I’m not going to lie — I’m tired. We are almost at Thanksgiving break, and though I’m amazed at how fast the weeks have gone by, now I wish that time would move slower. How can I push through to Thanksgiving break, which will give us just enough time to recharge before finishing off the semester? This question ran through my mind as I sluggishly emerged from my desk this week, making my way to my snack shelf for an afternoon pick-me-up and study break.
I was just about to grab a cookie when I noticed something clad in a simple black wrapper, a far cry from my other colorfully-packaged snacks. “What is this again?” I thought to myself as I flipped over this mystery item. “Montezuma’s 100% Dark Chocolate Absolute Black,” the packaging read. I chuckled to myself, getting flashbacks to fall break when I brought this from home. This dark chocolate was exactly what I needed to get me through to Thanksgiving break.
I know this might sound weird, so let me just clarify a few things: Yes, 100 percent dark chocolate is essentially pure cacao. Yes, it’s bitter. And yes, I still love it.
“But why?” you may be asking yourself. I understand you may be confused and perhaps disgusted, but I assure you, I will explain. Just bear with me, because I’m about to add another crucial — albeit confusing — part to my explanation: Animal Crossing New Horizons.
My love for this gloriously bitter dark chocolate emerged when I started playing Animal Crossing at the beginning of the pandemic. I was intrigued at the obsession around this little game. I saw my friends rave about their islands and newest villagers via social media and wanted to join in, thinking that it would be a leisurely way to pass the time at home.
Well, let me just say that I grew obsessed. I unlocked all of the terraforming tools in a matter of days and soon, the only goal in my mind was to make my island look spectacular.
It was around this time when my dad came home from the store with some 100 percent dark chocolate. I was scrolling through Animal Crossing Instagram accounts when my dad handed me this bar, joking that he bought it for me because he wanted to see just how far my love for dark chocolate went. He knew that I had always preferred dark chocolate over milk chocolate, preferring sweets that were not too sweet, but he wondered whether I would like a bar that, to him, “probably tastes like dirt.”
I remember breaking off a square and tentatively taking a bite, immediately being overcome with bitterness. Though I expected it to some degree, actually experiencing it on my taste buds was shocking. But then I took another bite. And another.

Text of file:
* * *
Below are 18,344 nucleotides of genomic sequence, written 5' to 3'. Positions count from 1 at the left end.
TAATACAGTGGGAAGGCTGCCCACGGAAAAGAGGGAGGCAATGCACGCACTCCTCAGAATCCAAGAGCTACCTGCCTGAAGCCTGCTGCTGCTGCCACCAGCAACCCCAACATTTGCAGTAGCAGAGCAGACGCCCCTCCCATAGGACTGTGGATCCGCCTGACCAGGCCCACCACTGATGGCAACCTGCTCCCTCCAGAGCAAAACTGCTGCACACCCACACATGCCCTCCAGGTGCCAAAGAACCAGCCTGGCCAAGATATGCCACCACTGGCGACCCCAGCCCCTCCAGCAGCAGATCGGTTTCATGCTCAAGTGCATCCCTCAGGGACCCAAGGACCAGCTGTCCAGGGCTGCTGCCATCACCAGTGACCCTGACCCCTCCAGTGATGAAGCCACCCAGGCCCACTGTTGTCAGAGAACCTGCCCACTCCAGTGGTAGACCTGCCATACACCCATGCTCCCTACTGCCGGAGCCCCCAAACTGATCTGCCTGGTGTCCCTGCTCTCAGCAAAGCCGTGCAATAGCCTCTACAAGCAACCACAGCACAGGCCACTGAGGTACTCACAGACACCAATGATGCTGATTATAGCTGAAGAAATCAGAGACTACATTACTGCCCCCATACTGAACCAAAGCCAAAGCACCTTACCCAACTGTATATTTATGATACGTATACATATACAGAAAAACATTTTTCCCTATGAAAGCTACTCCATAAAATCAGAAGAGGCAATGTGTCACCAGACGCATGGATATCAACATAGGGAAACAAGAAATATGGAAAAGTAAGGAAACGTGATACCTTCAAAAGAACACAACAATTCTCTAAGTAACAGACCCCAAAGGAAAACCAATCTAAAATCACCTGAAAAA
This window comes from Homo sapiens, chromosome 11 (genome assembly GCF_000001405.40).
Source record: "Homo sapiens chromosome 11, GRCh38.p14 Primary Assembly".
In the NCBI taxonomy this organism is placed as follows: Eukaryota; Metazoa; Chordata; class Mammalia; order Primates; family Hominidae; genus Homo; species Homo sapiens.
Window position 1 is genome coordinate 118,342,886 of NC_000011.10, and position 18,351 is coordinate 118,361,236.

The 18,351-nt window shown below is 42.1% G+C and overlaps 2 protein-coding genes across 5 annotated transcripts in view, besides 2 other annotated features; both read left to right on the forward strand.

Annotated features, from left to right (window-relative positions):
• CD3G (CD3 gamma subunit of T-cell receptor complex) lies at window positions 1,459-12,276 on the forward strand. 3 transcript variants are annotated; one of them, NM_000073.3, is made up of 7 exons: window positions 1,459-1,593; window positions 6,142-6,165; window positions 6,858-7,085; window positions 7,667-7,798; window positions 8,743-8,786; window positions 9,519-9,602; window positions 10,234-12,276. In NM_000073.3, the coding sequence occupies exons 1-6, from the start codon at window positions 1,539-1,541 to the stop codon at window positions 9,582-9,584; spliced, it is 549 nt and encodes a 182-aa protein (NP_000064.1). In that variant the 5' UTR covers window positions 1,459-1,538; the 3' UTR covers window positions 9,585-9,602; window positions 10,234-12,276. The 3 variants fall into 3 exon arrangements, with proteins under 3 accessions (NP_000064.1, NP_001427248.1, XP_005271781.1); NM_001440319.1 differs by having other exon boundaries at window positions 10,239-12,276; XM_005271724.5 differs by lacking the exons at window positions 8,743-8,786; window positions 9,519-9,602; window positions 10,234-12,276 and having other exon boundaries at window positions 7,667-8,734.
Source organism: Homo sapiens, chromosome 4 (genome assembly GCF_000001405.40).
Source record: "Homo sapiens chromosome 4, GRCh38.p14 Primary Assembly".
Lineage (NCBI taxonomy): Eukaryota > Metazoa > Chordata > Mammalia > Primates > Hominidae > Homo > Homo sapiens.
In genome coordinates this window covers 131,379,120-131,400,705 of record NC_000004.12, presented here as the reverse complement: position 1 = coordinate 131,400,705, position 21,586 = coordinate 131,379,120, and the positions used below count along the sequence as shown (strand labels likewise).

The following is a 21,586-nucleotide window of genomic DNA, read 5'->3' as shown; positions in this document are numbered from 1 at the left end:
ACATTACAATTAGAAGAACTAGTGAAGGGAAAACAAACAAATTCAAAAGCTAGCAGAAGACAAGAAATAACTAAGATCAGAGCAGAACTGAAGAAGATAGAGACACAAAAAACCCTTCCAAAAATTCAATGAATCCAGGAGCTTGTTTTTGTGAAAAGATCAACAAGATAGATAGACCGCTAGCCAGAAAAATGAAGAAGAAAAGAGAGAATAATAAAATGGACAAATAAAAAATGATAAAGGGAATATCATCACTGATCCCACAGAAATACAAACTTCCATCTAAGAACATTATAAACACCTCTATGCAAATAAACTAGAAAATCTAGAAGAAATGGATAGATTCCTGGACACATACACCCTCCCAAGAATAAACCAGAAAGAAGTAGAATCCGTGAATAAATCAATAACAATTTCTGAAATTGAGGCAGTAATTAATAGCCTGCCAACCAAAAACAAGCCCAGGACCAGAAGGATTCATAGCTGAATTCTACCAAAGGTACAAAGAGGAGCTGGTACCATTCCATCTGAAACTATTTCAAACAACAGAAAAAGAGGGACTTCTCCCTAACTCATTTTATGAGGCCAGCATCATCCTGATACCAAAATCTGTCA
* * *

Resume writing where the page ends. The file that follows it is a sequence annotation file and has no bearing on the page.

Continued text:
I grew used to the bitterness as I continued eating, and soon I began to appreciate the unadulterated cacao flavor. “I like it!” I told my dad. He gaped at me for a few moments before laughing in disbelief. “Well, enjoy,” he said between chuckles. He left the room shortly after, and then I was alone again with my phone and Switch, but now, this dark chocolate, too.
I returned to the couch to resume my inspiration searching, nibbling on the chocolate throughout. Soon, I realized that I had eaten half of the big bar, and I was feeling oddly energetic. Not thinking too much about this sudden spurt of energy, I put the rest of the bar away, and as I walked back to the couch, suddenly inspiration hit: I would make an art history corner next to my virtual house, using the custom design tool to recreate my favorite paintings.
I got to work quickly. My dad came back downstairs a few hours later and saw me attentively trying to recreate Fragonard’s “The Swing” into a 32×32 pixel square, but he didn’t say anything. Looking back, I suppose he simply wasn’t surprised. If his daughter would willingly eat a block of cacao, the fact that she was trying to recreate a famous painting to decorate her virtual island wasn’t weird at all. And I didn’t recreate just one. After finishing “The Swing,” I continued into the night painting miniature versions of Thomas Cole’s “The Oxbow” and then “The Kiss” by Gustav Klimt.
By the time the morning came, I had six Animal Crossing-esque versions of my favorite paintings displayed in a little corner of my island. I was over the moon, and though I was now feeling the effects of not sleeping, it was totally worth it.
I took a nap that day and, upon waking up, went to retrieve the half-eaten chocolate bar from the day before from the pantry. As I grabbed it, my eyes fell on the nutrition label, and, more specifically, the high caffeine content.
“Ahh,” I thought to myself. “Now that’s why I was able to stay up last night.”
So while as college students, we are not necessarily playing Animal Crossing deep into the night, perhaps dark chocolate can energize us in our studies, too. Perhaps it can serve as an alternative option in our caffeine-fueled lifestyles, allowing us to venture into the bitter unknown but also to rest in the pureness of its flavor. In contrast to our usual sugar-laden beverages of choice, 100 percent dark chocolate can provide a healthy boost of energy to power through whatever assignments we have left.
As we sprint towards Thanksgiving break and the end of the semester, I encourage you to set down your usual cup of coffee and maybe opt for some 100 percent dark chocolate instead. It may be bitter, but just like I experienced with Animal Crossing, the reward will surely be sweet.
Emily Kim PO ’25 is from Irvine, California. She loves baggy sweaters, YouTube karaoke and banana bread.